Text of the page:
Regridding of data is a common problem faced by many scientific software developers. If regridding is part of your world, this talk may be of interest to you. Come join us at the Boulder Outlook Hotel for this month's talk:
There is more to conservative interpolation--- interpolating edge and face centered fields in the geo-sciences
Alexander Pletzer, Tech-X
Interpolation is one of the most widely used postprocessing tasks, according to a survey of Ultrascale Visualization Climate Data Analysis Tools (UV-CDAT) users. Most geo-postprocessing tools (UV-CDAT, NCL, Ferret, etc) support a choice of both bilinear and conservative regridding with conservative interpolation guaranteeing that the total amount of "stuff" (energy, water, etc) remains unchanged after regridding. The SCRIP and ESMF are examples of libraries implementing these interpolation methods.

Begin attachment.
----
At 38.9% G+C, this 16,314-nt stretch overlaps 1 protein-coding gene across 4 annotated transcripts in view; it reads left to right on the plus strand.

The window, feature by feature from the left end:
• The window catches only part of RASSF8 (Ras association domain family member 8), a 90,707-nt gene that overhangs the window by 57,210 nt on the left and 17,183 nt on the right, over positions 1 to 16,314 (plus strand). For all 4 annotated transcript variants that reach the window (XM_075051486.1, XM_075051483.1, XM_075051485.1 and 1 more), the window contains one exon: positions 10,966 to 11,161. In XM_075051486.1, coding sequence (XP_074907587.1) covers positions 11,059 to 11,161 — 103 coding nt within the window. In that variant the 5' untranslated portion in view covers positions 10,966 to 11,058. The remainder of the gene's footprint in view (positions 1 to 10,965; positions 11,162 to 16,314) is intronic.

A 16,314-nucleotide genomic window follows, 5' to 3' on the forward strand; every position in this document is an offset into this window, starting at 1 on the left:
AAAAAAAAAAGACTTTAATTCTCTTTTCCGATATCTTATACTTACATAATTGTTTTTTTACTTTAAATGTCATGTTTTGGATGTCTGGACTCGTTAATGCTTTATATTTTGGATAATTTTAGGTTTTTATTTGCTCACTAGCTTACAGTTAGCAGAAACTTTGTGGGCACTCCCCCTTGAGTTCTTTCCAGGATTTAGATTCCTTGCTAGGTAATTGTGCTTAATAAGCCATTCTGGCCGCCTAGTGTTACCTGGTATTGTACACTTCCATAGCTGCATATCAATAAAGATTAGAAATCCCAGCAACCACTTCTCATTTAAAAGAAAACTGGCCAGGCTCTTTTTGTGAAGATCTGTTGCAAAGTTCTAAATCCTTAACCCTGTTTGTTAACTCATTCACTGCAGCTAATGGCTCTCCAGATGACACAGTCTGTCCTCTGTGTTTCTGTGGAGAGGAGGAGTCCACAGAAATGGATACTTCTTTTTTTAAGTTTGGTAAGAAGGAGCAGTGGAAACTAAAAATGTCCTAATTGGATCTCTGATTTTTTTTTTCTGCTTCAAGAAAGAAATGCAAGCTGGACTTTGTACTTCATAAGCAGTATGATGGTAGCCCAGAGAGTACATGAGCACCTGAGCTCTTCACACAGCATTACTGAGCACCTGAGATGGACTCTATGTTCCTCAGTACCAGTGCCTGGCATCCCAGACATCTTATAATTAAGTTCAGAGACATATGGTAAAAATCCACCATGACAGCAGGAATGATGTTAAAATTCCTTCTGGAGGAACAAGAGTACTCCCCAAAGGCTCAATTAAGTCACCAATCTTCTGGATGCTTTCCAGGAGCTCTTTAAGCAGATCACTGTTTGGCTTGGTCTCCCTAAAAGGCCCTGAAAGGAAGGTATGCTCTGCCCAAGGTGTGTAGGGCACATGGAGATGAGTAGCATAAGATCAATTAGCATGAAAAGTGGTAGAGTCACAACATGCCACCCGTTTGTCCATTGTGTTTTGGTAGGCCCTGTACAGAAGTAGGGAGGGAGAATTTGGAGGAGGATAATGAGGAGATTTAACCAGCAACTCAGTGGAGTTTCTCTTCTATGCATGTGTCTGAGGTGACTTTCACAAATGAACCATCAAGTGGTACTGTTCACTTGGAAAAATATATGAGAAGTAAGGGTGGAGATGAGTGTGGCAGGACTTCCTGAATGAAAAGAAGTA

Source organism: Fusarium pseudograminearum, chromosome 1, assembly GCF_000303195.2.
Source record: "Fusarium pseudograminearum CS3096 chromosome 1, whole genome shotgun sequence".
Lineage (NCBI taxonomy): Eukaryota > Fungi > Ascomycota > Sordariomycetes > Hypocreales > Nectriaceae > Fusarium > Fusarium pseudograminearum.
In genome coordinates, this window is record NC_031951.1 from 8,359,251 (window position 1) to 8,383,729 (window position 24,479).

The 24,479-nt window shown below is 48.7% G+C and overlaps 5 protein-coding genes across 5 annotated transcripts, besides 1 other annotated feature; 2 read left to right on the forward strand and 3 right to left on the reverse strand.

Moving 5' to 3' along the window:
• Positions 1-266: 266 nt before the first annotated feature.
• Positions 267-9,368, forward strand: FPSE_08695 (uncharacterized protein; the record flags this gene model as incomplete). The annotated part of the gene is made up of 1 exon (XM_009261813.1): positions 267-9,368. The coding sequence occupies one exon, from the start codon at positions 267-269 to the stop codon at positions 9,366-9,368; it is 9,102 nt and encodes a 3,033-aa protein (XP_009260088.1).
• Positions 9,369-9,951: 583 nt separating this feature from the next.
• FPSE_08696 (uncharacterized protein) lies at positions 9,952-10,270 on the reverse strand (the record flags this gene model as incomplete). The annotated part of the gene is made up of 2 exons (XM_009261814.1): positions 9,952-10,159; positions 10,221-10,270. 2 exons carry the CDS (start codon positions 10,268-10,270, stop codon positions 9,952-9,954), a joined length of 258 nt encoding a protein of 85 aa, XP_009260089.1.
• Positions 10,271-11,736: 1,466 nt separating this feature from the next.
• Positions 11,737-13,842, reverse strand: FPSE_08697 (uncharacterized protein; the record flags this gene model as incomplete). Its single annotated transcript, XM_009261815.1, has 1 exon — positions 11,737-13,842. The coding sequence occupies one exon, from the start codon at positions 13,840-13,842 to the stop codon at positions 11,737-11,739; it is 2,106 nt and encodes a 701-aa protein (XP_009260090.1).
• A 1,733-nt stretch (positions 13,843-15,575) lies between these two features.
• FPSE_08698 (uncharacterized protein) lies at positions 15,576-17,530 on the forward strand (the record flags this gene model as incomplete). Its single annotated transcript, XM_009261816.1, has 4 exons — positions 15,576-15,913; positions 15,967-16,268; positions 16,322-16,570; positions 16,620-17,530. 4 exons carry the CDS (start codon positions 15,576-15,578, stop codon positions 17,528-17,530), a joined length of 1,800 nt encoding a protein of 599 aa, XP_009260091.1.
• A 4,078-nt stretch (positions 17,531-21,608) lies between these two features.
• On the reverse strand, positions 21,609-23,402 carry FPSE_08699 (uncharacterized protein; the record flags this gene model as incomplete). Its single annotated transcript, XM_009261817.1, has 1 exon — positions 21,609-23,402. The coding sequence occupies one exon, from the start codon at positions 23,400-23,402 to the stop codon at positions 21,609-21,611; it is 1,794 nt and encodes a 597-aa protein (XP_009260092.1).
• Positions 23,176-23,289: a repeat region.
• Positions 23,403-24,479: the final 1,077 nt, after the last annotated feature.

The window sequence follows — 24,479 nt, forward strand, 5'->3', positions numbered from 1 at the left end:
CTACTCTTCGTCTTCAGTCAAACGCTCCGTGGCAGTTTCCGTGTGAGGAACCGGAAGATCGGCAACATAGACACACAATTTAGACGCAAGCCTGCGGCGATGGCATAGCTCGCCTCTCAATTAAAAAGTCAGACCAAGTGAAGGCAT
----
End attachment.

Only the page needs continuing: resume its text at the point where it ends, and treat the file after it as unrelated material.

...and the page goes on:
We argue that the type of interpolation is dictated by the type of field and that cell centered fields require conservative interpolation whereas nodal fields require bilinear (or higher order) interpolation. Moreover, the wind velocity fields used by finite-volume atmospheric codes, which are neither cell-centered nor nodal but face-centered (Arakawa D staggering), require different interpolation formulas. Interpolation formulas of face-centered and edge-centered (Arakawa C) fields have been known as Whittney forms since 1957 and are widely used in electromagnetics. We present interpolation methods new to the geo-sciences that conserve flux and line integrals for Arakawa D, respectively Arakawa C, stagggered fields.
This talk should be of interest to anybody in need to regrid velocity and other vector fields whose components are staggered with respect to each other.
4:00 - 5:00 Presentation
5:00 - 6:00 Social